In this series of posts, I’m going to learn how to plan and build a shared economy web app. This is an opportunity to learn and document the process of wireframing, designing, and developing an application from nothing, which (crucially) is usable by real people. I’ll be drawing from Michael Hartl’s Ruby on Rails Tutorial to learn how to build the application. The idea that I’m going to be building out is simple. AirBnb lets you monetize your extra room, Uber lets you monetize your time and car, but what about that pool you have? Or your trampoline? Or your basketball net? So that’s it, a shared economy app for use of your extra amenities.
This post is dedicated to wireframing. In programming and in life, I’ve always found that coming up with a plan before doing something greatly increases the chances of success. When the luxury of a plan can be afforded, it’s advisable to indulge. In the case of building a web app with Rails, the plan should come in the form of a wireframe. A wireframe is a technical document which contains no color, font, or even layout decisions, but rather the structure of information and the architecture of how a user navigates an app.
In order to accomplish this, I purchased the Omni Group’s well-known and quite renowned OmniGraffle software. There were cheaper options out there, with the standard variant of OmniGraffle costing $99.99. Many people I trust use it and I enjoy high-quality Mac apps, so I took the plunge. You can likely accomplish this task with many other tools out there, free or otherwise, just search Google for “wire framing software” and do your research. Honestly, I find many things frustrating about OmniGraffle, but it’s treating me pretty well (I’ll perhaps write a review).
The next tool I’ll need to start wire framing is a good stencil (template) for OmniGraffle. To make my life easier in development, I’m going to use the Bootstrap front-end UI framework, so I found a stencil which has Bootstrap’s elements and grid. With these tools, you can drag-and-drop UI elements into you canvas to mock how your application will work. First, I created what my application will look like to the general public, for those customers who are seeking a pool (as opposed to listing one).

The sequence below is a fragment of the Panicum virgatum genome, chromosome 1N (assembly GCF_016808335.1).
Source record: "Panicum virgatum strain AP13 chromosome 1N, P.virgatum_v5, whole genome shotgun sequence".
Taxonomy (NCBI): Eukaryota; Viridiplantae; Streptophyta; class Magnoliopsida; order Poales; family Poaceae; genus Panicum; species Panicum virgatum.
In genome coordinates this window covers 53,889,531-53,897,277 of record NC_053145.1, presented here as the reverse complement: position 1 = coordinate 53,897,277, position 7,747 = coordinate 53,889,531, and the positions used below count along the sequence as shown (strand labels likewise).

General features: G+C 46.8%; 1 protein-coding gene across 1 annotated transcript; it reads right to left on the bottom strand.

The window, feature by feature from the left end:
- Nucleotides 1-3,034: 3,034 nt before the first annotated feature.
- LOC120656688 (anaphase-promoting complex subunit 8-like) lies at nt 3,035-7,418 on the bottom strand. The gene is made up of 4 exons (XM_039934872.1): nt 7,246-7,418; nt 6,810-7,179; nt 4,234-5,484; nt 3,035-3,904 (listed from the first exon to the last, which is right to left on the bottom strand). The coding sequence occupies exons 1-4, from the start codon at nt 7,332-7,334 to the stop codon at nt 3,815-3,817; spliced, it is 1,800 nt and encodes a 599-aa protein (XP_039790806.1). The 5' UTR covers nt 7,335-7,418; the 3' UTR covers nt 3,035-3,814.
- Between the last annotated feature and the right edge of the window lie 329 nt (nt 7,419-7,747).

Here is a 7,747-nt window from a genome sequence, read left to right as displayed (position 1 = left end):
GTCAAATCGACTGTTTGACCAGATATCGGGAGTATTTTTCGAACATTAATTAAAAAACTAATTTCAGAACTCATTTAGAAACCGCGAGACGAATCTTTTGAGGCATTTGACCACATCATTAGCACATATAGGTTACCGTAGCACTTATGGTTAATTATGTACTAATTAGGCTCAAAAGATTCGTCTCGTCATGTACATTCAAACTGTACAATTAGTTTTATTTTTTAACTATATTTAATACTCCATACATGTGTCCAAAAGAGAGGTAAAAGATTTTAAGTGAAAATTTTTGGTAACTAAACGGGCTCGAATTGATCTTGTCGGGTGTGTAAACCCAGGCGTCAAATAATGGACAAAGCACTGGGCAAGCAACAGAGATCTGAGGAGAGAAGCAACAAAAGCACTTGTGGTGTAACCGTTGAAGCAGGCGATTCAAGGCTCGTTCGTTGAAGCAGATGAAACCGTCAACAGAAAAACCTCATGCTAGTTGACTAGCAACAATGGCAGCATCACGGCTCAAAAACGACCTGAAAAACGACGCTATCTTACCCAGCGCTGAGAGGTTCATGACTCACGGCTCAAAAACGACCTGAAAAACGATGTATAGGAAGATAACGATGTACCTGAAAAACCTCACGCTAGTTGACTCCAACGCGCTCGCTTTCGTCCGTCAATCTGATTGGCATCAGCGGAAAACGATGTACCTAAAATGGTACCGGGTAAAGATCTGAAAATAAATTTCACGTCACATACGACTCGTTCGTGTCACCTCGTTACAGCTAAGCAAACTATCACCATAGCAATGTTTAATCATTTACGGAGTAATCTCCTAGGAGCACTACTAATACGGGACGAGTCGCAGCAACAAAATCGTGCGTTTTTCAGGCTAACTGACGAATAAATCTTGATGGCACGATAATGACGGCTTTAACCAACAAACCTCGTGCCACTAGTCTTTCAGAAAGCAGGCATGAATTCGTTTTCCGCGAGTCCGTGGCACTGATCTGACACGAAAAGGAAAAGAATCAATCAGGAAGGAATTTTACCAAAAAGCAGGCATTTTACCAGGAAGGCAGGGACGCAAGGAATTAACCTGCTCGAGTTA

Here, I tried to come up with the absolute minimum number of pages for users to have the core experience of this app – going online, inputing what they want to do, finding results of people who are offering to share their stuff, and checking out on it. I also tried to structure the information in a way that would make designing the application easy, in the sense that I avoided forms and used pictures liberally. Also, note that I’ve made a number of simplifications for the sake of this demonstration, for instance real users would want to refine by their location, I feel it’s just more than I’d like to get into for this learning experience.
After I finished these wireframes I realized I was missing something crucial. Users could easily find something they want to do, but it was impossible for them to post something they wanted to do. In wireframing this, I kept in mind that this user will tolerate something that doesn’t look too pretty, as long as it was efficient at getting their item up on the service. Furthermore, they are going to want a way to tracking how much money they’ve made. This differs from the customer-facing wireframe because it will not make liberal use of pictures and might be quite form-heavy, considering it’s data input. Here’s what I came up with:
With a quick idea, a good wire framing app, and a couple sessions at a coffee shop, I have a plan to take to the terminal. In the next post, I’ll either design the application by giving it some nice fonts and colors, or I’ll just jump into development (depending on my mood and level of impatience).